Easier recycling of electronic waste

Paul Boughton

Tecnalia Technological Corporation is studying an innovative method based on multispectral artificial vision systems to enhance the value of electronic scrap, which currently represent 4 per cent of urban waste in Europe. Europe generates more than 6.5 million tons of electrical and electronic waste per year, of which more than 90 per cent goes to waste dumps.

The aim of this project, known as Sormen, is to develop a technology for the separation of scrap metal from electronic waste based on a multispectral vision system and incorporate it into a recycling plant. This new machine overcomes the limitations of current, essentially manual, methods that are labour-intensive and time-consuming, and which are unable to separate metals whose characteristics of colour, shape and weight are similar.

The solution proposed by Tecnalia enables elements of the same colour - such as aluminium, nickel or stainless steel to be separated so they can be recycled. It represents a highly significant advance over other techniques of separation based on colour vision and is useful for other processes such as separating lead impurities from copper, for example. In the case of aluminium, the Tecnalia system will enable 30 and 40 per cent more of this metal to be recovered.

To make the recycling of electronic products more economic, it is important to have machines that can automatically identify each one of the elements in a non-destructive manner. Moreover, in this way it will be less contaminating for the environment and workers will not be exposed to the emission of substances that could be damaging to health.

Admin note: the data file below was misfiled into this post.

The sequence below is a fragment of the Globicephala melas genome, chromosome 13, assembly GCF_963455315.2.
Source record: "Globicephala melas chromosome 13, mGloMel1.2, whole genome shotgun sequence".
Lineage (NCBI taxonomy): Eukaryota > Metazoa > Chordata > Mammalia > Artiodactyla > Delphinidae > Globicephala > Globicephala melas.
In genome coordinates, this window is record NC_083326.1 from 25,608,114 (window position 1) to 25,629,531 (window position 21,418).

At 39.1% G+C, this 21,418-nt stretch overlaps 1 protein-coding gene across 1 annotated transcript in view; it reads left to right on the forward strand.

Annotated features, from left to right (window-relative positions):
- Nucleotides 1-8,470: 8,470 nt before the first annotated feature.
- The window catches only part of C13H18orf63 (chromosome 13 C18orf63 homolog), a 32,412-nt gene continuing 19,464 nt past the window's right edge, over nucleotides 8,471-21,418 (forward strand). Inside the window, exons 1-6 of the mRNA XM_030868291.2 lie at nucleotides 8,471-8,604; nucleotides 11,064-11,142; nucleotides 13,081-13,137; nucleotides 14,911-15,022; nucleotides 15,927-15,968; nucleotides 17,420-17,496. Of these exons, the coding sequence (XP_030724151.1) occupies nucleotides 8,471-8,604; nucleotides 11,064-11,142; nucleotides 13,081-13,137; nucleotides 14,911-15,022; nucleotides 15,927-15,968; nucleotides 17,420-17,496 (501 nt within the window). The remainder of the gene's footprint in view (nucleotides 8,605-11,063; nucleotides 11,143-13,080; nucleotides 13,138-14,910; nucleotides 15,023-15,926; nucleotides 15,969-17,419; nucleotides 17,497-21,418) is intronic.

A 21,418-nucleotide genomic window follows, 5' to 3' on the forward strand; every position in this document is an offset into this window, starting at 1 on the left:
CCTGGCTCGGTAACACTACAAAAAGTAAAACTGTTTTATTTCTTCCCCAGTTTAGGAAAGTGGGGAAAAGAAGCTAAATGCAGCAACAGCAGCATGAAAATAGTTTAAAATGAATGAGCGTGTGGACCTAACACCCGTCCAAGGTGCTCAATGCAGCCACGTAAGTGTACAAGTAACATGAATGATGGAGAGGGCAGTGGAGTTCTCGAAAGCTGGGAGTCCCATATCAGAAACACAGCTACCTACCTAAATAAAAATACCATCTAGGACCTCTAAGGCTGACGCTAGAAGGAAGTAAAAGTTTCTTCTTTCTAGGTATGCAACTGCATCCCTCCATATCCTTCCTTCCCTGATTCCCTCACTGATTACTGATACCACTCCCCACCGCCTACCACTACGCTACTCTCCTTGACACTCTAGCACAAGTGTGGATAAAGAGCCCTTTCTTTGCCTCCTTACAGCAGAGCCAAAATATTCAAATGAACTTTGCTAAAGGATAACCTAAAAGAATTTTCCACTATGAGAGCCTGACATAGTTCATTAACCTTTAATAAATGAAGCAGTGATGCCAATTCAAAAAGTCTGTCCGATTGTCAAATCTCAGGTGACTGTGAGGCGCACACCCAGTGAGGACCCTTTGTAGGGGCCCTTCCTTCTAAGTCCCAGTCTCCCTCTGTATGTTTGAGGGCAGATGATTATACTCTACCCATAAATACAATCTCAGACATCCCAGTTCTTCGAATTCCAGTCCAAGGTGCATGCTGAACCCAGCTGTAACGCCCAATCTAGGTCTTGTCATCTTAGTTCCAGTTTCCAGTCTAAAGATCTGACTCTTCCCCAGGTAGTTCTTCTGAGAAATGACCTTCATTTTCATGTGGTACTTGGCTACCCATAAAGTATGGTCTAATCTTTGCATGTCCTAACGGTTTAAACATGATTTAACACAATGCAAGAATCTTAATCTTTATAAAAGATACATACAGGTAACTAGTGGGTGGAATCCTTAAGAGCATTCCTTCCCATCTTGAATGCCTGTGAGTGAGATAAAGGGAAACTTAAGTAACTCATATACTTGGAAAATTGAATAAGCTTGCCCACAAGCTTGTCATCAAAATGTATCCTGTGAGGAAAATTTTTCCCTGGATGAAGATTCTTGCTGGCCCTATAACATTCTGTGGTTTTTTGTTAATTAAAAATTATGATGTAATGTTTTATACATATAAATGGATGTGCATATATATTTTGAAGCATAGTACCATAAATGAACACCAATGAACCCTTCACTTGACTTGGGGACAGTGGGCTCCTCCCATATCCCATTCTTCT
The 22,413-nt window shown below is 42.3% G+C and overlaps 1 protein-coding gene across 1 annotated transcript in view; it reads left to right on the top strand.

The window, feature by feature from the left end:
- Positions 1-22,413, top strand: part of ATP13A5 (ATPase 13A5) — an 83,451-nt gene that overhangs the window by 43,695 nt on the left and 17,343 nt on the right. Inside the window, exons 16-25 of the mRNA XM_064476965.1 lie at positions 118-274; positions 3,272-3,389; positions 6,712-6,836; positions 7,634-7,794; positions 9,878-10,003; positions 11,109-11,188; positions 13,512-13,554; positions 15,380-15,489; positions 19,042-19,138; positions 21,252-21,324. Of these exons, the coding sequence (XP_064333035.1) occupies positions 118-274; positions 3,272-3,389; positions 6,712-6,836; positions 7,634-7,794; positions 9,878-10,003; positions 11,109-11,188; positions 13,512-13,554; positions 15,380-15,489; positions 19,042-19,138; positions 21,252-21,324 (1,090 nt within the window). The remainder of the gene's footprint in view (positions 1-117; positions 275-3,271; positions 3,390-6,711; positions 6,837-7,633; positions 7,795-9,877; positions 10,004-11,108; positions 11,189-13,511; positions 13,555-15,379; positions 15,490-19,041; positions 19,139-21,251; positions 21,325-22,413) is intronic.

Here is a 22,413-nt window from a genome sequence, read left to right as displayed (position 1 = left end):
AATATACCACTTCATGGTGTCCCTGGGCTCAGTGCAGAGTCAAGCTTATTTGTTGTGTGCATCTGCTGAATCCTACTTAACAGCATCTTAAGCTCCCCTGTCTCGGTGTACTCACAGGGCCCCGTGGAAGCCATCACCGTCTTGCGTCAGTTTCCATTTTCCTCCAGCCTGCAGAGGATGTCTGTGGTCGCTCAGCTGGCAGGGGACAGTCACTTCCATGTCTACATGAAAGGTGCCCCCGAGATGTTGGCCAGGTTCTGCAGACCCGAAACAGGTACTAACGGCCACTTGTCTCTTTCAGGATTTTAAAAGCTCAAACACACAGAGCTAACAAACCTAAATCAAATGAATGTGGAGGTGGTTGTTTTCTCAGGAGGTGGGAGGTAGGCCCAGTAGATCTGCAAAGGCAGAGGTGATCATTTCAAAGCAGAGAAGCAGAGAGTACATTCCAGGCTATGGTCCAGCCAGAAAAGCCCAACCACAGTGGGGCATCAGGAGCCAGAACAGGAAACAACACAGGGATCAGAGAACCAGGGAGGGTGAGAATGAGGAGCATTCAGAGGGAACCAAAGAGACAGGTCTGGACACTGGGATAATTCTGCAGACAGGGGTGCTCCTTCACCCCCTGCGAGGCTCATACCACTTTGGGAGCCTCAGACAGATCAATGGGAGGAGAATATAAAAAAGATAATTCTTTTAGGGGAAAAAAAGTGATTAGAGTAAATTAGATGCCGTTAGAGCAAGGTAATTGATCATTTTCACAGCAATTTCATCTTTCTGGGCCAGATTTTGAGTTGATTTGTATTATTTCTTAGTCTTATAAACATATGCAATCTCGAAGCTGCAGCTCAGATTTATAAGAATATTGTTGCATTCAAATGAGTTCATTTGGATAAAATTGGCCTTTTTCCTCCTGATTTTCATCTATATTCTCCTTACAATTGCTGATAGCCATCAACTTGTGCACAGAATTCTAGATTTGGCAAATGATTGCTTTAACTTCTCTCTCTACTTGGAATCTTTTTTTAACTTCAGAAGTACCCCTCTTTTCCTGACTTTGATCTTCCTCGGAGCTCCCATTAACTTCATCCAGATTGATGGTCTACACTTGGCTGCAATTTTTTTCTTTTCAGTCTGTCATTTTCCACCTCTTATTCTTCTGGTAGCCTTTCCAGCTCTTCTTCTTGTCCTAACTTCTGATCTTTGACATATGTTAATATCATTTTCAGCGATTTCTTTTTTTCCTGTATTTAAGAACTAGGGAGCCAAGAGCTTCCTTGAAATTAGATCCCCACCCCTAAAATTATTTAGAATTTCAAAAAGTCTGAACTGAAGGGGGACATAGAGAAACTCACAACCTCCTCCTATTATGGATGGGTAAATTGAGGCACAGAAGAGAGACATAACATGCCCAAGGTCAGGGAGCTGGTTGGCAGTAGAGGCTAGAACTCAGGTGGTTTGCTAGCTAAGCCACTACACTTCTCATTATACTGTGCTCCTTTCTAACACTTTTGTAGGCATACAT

Metals such as aluminium or stainless steel are impossible to separate by colour, so this is where multispectral identification comes in. This technique is based on the fact that each pure metal has a unique spectral reflectivity response. Unlike colour cameras, multi- and hyper-spectral systems can appreciate multiple bands, from ultraviolet to infrared, with very good resolution of up to 2.5nm between bands. This versatility makes it possible to detect, classify and identify different materials, thereby overcoming some of the limitations of colour cameras that operate in the visible range.

The application of this type of technology to the classification of metals is the novel approach. It is expected that in 2015, although it is estimated that electrical and electronic waste generated annually will double to 12 million tons, the amount of material recycled will rise significantly.

Apart from Tecnalia, taking part in this project are the CSL technological centre at the University of Liège (Belgium), the recycling companies Indumental Recycling (the Basque Country) and Ige Hennemann (Germany), the recycling machine manufacturer Hevac Ambient (Barcelona), the Specim multispectral system designers (Finland) and the Aclima Environment Cluster (the Basque Country).

For more information, visit www.basqueresearch.com/berria_irakurri.asp?hizk=I&Berri_Kod=1778